Saving our own lives - Black AIDS Institute

Walters, J.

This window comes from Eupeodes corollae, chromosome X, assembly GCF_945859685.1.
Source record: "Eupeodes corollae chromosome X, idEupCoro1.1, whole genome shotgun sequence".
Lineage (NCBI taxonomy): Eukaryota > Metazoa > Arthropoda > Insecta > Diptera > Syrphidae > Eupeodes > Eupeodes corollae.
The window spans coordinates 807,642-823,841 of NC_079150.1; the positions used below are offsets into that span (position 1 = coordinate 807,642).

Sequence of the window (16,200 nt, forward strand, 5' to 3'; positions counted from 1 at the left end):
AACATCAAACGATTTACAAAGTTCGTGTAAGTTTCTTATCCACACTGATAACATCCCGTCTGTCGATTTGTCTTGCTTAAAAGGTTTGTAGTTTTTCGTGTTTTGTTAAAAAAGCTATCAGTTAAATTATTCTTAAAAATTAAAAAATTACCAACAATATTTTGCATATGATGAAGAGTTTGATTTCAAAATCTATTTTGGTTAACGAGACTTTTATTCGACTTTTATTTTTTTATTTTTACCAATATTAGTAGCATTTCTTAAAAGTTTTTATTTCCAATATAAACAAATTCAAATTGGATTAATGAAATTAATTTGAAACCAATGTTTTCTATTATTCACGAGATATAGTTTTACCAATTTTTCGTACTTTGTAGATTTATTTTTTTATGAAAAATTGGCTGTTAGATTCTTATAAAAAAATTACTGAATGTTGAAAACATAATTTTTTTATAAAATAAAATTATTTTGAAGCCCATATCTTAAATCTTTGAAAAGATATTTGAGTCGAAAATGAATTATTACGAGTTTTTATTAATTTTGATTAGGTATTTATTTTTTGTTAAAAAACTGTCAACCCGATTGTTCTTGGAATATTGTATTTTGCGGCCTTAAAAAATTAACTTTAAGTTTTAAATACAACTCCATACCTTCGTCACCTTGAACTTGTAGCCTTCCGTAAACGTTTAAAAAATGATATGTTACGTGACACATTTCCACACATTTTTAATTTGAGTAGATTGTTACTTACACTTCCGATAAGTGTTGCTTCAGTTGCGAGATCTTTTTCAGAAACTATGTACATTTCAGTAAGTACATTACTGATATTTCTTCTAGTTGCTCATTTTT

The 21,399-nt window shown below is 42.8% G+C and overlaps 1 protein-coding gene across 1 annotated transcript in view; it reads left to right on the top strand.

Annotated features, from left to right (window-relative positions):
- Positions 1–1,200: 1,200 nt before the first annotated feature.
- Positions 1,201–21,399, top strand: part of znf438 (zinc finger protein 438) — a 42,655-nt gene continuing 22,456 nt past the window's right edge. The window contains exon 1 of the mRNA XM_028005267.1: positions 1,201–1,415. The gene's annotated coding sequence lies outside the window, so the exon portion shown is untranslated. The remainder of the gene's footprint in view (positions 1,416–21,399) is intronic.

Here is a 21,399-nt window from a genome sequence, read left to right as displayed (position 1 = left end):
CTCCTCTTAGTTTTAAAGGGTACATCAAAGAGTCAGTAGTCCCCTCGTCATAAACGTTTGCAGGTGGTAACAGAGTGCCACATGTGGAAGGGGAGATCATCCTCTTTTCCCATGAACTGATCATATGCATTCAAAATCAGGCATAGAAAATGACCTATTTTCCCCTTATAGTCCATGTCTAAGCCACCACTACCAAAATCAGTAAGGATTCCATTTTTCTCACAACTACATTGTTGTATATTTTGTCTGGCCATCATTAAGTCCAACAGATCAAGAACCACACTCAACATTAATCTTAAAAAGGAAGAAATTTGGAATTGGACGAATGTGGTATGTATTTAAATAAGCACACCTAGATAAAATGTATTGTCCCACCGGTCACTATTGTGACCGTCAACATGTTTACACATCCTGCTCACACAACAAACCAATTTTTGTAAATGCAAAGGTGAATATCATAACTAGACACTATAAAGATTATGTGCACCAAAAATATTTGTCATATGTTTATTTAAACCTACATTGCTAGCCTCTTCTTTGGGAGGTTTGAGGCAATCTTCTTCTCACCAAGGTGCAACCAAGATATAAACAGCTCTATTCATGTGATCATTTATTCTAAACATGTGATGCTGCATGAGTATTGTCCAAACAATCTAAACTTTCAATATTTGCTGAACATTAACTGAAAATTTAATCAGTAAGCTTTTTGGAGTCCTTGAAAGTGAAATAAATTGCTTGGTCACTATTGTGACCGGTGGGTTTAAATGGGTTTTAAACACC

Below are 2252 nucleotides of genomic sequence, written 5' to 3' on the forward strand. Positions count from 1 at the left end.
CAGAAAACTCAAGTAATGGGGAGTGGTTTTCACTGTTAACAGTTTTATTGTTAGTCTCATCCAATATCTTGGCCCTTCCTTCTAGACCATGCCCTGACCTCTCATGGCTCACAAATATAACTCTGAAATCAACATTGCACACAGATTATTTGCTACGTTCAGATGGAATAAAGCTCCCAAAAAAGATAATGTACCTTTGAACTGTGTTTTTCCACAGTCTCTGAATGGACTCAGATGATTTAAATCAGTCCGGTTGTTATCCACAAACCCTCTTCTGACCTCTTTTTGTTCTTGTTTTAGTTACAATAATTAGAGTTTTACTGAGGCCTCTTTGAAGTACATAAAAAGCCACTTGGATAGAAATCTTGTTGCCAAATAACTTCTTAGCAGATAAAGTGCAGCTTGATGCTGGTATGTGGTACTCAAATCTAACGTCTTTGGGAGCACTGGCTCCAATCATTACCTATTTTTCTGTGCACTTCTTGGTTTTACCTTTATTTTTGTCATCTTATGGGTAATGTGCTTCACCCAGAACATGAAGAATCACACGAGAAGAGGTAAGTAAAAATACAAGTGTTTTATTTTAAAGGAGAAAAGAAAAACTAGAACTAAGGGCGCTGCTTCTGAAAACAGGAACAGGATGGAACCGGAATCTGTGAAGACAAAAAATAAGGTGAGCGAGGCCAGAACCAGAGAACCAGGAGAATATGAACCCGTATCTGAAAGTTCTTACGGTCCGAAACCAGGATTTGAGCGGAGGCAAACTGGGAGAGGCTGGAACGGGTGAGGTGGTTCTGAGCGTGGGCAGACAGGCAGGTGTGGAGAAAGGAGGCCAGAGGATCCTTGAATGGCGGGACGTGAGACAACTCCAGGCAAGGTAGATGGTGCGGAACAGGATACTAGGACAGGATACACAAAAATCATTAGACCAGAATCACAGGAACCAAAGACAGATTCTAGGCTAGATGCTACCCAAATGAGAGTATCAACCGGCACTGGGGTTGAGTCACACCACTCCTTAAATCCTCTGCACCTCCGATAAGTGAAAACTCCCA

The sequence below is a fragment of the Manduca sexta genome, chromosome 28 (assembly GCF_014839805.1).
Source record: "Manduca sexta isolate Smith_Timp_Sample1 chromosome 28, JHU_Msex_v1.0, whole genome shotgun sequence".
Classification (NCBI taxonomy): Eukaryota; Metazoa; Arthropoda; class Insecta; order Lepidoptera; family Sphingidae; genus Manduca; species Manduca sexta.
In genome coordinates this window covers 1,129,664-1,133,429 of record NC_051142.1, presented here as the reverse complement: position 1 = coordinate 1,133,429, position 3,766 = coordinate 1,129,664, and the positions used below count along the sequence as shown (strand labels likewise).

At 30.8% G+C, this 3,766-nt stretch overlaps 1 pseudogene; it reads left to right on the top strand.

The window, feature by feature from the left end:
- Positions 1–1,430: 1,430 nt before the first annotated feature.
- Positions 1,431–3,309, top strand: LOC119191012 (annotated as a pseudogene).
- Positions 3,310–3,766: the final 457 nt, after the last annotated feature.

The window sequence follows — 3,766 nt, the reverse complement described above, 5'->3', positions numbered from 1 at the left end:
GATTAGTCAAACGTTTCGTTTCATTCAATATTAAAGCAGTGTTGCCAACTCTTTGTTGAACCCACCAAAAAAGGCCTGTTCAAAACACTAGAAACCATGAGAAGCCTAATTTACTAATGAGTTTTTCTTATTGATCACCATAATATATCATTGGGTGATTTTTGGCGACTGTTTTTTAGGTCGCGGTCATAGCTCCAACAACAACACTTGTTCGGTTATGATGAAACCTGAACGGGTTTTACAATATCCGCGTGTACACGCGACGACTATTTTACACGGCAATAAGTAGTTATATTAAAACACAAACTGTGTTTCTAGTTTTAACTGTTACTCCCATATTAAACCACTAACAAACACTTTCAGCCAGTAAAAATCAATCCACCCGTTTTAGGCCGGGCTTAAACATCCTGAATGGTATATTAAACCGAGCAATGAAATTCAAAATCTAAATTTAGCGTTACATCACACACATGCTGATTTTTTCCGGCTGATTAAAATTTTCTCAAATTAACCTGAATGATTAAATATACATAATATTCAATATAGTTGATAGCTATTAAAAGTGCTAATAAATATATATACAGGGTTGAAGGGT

In 1999, with HIV/AIDS tearing through the African-American community, Phill Wilson and his colleagues began to identify black stakeholders and offer them strategic ways to respond to the epidemic. They are having a substantial impact. Their underlying philosophies and the ways in which these manifest programmatically, include the following: Offer No Recriminations for Past Inaction: The Institute does not begin relationships with anger or blame, only with how to move forward. Integrate HIV/AIDS Into What organizations Are Already Doing: They do not dictate solutions, but instead help communities and groups figure out where and how to integrate HIV/AIDS work, for example, into their educational programs. Intentionally Groom Future Leaders: The Institute offers intensive, multi-year trainings and follow-up with trainees. These include everything from the biology of HIV/AIDS to strategies for community advocacy, media and lobbying. Get the Word Out: Strategies for getting the word out include feeding stories to black media representatives, publishing a newsletter that circulates to over 20,000, and appealing to others’ self interest through offering inserts and other literature to black publications.